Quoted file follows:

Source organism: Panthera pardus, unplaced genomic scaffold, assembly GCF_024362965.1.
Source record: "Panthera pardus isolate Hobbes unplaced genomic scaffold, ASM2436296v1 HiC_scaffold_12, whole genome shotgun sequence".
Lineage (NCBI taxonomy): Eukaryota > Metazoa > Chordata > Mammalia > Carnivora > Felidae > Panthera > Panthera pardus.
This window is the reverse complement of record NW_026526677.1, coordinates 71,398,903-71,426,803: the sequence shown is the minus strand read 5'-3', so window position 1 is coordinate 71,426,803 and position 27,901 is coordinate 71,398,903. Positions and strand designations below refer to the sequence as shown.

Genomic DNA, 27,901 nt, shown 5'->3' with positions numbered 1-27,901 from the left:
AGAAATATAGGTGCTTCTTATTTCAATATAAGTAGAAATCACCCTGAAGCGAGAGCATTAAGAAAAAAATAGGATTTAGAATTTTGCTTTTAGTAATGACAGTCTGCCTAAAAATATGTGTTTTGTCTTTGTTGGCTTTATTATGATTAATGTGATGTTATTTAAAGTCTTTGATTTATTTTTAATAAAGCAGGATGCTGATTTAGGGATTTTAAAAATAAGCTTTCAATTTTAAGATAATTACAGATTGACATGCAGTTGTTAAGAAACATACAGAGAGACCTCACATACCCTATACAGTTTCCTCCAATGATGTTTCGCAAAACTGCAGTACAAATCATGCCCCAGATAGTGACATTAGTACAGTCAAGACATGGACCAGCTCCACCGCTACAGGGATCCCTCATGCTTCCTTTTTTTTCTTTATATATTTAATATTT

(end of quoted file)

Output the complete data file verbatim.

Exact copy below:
Source organism: Panthera pardus, unplaced genomic scaffold, assembly GCF_024362965.1.
Source record: "Panthera pardus isolate Hobbes unplaced genomic scaffold, ASM2436296v1 HiC_scaffold_12, whole genome shotgun sequence".
Lineage (NCBI taxonomy): Eukaryota > Metazoa > Chordata > Mammalia > Carnivora > Felidae > Panthera > Panthera pardus.
This window is the reverse complement of record NW_026526677.1, coordinates 71,398,903-71,426,803: the sequence shown is the minus strand read 5'-3', so window position 1 is coordinate 71,426,803 and position 27,901 is coordinate 71,398,903. Positions and strand designations below refer to the sequence as shown.

Genomic DNA, 27,901 nt, shown 5'->3' with positions numbered 1-27,901 from the left:
AGAAATATAGGTGCTTCTTATTTCAATATAAGTAGAAATCACCCTGAAGCGAGAGCATTAAGAAAAAAATAGGATTTAGAATTTTGCTTTTAGTAATGACAGTCTGCCTAAAAATATGTGTTTTGTCTTTGTTGGCTTTATTATGATTAATGTGATGTTATTTAAAGTCTTTGATTTATTTTTAATAAAGCAGGATGCTGATTTAGGGATTTTAAAAATAAGCTTTCAATTTTAAGATAATTACAGATTGACATGCAGTTGTTAAGAAACATACAGAGAGACCTCACATACCCTATACAGTTTCCTCCAATGATGTTTCGCAAAACTGCAGTACAAATCATGCCCCAGATAGTGACATTAGTACAGTCAAGACATGGACCAGCTCCACCGCTACAGGGATCCCTCATGCTTCCTTTTTTTTCTTTATATATTTAATATTT